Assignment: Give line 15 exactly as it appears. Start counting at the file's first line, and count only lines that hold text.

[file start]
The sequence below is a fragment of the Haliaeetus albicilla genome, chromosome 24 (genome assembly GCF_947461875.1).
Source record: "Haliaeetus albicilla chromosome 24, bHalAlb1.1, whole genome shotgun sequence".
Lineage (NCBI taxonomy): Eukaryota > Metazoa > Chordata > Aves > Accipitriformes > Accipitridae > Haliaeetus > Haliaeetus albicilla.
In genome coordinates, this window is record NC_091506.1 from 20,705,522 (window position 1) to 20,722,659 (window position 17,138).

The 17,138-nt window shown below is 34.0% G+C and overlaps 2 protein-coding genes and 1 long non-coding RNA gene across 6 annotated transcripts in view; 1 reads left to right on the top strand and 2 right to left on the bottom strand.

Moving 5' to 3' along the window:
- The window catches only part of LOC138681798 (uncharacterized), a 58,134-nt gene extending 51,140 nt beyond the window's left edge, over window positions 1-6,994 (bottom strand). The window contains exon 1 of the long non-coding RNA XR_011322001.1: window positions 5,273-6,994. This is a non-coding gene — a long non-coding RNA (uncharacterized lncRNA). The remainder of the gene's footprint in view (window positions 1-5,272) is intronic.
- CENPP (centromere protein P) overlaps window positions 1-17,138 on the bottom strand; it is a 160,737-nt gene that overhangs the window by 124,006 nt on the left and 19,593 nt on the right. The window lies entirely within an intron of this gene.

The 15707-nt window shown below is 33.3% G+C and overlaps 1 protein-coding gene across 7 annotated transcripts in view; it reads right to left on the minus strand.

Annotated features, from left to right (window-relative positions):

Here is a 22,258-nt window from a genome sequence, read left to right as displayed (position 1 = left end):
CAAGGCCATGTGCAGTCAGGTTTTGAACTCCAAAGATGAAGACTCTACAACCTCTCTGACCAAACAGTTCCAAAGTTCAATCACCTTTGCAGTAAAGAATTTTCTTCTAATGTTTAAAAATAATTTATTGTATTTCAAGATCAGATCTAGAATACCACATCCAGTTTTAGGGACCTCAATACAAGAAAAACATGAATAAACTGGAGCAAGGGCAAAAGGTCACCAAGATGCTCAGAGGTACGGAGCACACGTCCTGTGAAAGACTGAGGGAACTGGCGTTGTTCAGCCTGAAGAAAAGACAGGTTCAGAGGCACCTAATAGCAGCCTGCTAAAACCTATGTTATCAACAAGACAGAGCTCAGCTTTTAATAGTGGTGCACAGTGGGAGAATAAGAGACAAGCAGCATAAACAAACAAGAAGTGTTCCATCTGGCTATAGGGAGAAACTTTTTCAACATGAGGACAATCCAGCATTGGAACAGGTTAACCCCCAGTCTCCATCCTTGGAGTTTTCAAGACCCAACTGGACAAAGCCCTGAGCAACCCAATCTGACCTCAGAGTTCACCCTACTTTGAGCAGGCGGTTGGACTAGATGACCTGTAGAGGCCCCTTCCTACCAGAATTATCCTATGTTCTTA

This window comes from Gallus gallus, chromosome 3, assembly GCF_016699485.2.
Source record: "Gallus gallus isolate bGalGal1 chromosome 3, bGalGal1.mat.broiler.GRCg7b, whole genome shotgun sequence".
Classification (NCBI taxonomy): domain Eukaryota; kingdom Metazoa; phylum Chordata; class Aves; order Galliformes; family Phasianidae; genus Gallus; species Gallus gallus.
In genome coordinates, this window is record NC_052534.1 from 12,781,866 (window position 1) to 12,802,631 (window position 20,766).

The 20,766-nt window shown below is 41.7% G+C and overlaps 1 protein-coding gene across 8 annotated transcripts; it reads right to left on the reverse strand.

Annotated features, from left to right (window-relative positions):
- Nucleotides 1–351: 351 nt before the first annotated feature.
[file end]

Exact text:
Classification (NCBI taxonomy): domain Eukaryota; kingdom Metazoa; phylum Chordata; class Aves; order Galliformes; family Phasianidae; genus Gallus; species Gallus gallus.